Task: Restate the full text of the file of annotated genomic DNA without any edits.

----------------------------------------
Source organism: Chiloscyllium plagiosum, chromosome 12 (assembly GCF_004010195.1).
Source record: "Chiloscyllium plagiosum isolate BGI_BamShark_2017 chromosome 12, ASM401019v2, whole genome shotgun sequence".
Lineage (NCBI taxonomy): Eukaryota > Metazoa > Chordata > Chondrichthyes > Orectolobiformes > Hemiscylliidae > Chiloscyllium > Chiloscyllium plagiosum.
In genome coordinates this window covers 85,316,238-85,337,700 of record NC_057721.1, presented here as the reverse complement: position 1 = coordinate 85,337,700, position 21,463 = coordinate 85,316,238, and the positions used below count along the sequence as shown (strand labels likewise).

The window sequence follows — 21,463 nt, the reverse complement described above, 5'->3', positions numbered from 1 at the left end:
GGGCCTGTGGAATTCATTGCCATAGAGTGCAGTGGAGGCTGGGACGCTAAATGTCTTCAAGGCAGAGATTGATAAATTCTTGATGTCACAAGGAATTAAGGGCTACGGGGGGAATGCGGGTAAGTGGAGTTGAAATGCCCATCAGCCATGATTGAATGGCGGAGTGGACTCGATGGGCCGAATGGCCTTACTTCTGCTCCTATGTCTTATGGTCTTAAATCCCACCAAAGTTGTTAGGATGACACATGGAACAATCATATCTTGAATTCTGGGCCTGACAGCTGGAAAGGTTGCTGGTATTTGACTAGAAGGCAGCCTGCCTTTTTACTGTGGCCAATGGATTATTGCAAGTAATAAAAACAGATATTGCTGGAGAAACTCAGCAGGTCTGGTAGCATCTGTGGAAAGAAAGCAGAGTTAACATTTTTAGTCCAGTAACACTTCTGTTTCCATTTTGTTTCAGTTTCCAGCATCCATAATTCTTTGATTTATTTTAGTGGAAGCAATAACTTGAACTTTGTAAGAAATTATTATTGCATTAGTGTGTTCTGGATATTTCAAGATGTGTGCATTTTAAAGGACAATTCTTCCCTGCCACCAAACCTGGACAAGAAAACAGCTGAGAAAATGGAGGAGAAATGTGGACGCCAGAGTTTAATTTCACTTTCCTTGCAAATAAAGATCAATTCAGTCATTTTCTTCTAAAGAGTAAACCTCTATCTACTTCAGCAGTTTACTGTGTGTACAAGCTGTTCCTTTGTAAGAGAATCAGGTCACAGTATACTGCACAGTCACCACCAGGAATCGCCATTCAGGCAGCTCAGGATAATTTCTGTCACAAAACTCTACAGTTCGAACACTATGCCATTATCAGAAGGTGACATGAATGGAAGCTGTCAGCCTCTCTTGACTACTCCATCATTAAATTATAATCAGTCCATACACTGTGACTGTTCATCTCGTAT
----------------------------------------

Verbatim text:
Source organism: Chiloscyllium plagiosum, chromosome 12 (assembly GCF_004010195.1).
Source record: "Chiloscyllium plagiosum isolate BGI_BamShark_2017 chromosome 12, ASM401019v2, whole genome shotgun sequence".
Lineage (NCBI taxonomy): Eukaryota > Metazoa > Chordata > Chondrichthyes > Orectolobiformes > Hemiscylliidae > Chiloscyllium > Chiloscyllium plagiosum.
In genome coordinates this window covers 85,316,238-85,337,700 of record NC_057721.1, presented here as the reverse complement: position 1 = coordinate 85,337,700, position 21,463 = coordinate 85,316,238, and the positions used below count along the sequence as shown (strand labels likewise).

The window sequence follows — 21,463 nt, the reverse complement described above, 5'->3', positions numbered from 1 at the left end:
GGGCCTGTGGAATTCATTGCCATAGAGTGCAGTGGAGGCTGGGACGCTAAATGTCTTCAAGGCAGAGATTGATAAATTCTTGATGTCACAAGGAATTAAGGGCTACGGGGGGAATGCGGGTAAGTGGAGTTGAAATGCCCATCAGCCATGATTGAATGGCGGAGTGGACTCGATGGGCCGAATGGCCTTACTTCTGCTCCTATGTCTTATGGTCTTAAATCCCACCAAAGTTGTTAGGATGACACATGGAACAATCATATCTTGAATTCTGGGCCTGACAGCTGGAAAGGTTGCTGGTATTTGACTAGAAGGCAGCCTGCCTTTTTACTGTGGCCAATGGATTATTGCAAGTAATAAAAACAGATATTGCTGGAGAAACTCAGCAGGTCTGGTAGCATCTGTGGAAAGAAAGCAGAGTTAACATTTTTAGTCCAGTAACACTTCTGTTTCCATTTTGTTTCAGTTTCCAGCATCCATAATTCTTTGATTTATTTTAGTGGAAGCAATAACTTGAACTTTGTAAGAAATTATTATTGCATTAGTGTGTTCTGGATATTTCAAGATGTGTGCATTTTAAAGGACAATTCTTCCCTGCCACCAAACCTGGACAAGAAAACAGCTGAGAAAATGGAGGAGAAATGTGGACGCCAGAGTTTAATTTCACTTTCCTTGCAAATAAAGATCAATTCAGTCATTTTCTTCTAAAGAGTAAACCTCTATCTACTTCAGCAGTTTACTGTGTGTACAAGCTGTTCCTTTGTAAGAGAATCAGGTCACAGTATACTGCACAGTCACCACCAGGAATCGCCATTCAGGCAGCTCAGGATAATTTCTGTCACAAAACTCTACAGTTCGAACACTATGCCATTATCAGAAGGTGACATGAATGGAAGCTGTCAGCCTCTCTTGACTACTCCATCATTAAATTATAATCAGTCCATACACTGTGACTGTTCATCTCGTAT